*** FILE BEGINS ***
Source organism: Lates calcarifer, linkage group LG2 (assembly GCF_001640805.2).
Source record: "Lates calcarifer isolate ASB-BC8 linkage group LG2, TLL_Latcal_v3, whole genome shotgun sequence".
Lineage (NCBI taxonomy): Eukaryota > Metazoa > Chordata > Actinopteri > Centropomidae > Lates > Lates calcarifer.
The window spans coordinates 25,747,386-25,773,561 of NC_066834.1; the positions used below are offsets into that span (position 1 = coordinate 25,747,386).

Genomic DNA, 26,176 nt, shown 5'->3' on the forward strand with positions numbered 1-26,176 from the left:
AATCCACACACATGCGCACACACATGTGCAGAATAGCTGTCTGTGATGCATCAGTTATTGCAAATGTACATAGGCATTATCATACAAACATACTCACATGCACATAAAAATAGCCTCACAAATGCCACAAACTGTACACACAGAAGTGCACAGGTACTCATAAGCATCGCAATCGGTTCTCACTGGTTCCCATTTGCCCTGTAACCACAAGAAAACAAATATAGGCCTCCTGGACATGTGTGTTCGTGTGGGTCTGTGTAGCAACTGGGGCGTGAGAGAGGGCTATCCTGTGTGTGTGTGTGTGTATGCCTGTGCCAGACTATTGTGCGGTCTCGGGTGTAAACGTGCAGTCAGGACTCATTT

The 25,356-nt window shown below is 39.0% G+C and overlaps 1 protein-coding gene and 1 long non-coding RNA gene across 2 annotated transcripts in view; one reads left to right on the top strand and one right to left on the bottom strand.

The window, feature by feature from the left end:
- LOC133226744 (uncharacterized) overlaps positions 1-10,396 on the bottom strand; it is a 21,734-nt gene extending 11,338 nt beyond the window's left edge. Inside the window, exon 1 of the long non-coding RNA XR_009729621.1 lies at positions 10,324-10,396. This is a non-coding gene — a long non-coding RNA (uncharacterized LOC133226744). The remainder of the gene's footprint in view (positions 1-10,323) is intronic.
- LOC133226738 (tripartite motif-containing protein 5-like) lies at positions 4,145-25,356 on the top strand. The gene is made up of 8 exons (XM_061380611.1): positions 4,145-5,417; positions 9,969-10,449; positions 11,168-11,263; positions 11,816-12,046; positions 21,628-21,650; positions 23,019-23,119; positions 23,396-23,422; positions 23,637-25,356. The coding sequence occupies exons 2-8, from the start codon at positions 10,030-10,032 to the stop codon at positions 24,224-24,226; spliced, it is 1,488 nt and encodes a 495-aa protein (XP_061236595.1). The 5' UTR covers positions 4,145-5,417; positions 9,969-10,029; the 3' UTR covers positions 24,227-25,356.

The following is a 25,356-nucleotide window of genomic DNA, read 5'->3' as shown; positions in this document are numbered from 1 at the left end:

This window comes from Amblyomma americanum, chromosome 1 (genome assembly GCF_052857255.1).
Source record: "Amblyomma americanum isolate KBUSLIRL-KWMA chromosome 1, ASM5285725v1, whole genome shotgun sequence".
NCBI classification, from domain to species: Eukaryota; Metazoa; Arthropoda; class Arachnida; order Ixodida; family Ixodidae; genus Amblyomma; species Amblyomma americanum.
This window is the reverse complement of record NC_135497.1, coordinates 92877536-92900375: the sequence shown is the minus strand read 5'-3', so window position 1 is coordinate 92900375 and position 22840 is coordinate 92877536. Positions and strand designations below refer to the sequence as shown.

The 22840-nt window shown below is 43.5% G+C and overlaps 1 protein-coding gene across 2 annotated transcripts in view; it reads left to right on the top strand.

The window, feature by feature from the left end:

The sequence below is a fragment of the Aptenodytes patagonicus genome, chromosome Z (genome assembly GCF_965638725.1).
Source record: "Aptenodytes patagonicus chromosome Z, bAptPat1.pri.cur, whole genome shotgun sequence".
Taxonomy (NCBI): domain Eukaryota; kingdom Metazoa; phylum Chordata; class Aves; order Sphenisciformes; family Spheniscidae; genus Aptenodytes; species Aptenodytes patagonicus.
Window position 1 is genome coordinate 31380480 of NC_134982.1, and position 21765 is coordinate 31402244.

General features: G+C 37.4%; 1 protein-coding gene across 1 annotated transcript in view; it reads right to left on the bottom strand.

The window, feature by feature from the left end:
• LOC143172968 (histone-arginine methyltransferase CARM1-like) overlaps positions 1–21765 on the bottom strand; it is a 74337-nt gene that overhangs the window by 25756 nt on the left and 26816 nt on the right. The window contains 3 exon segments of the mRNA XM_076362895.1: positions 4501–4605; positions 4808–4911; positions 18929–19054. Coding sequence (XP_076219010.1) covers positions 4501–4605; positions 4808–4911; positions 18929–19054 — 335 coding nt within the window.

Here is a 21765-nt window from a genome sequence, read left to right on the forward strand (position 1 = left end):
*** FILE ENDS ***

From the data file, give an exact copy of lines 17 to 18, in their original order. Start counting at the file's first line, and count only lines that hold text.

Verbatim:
The window, feature by feature from the left end:

The sequence below is a fragment of the Aptenodytes patagonicus genome, chromosome Z (genome assembly GCF_965638725.1).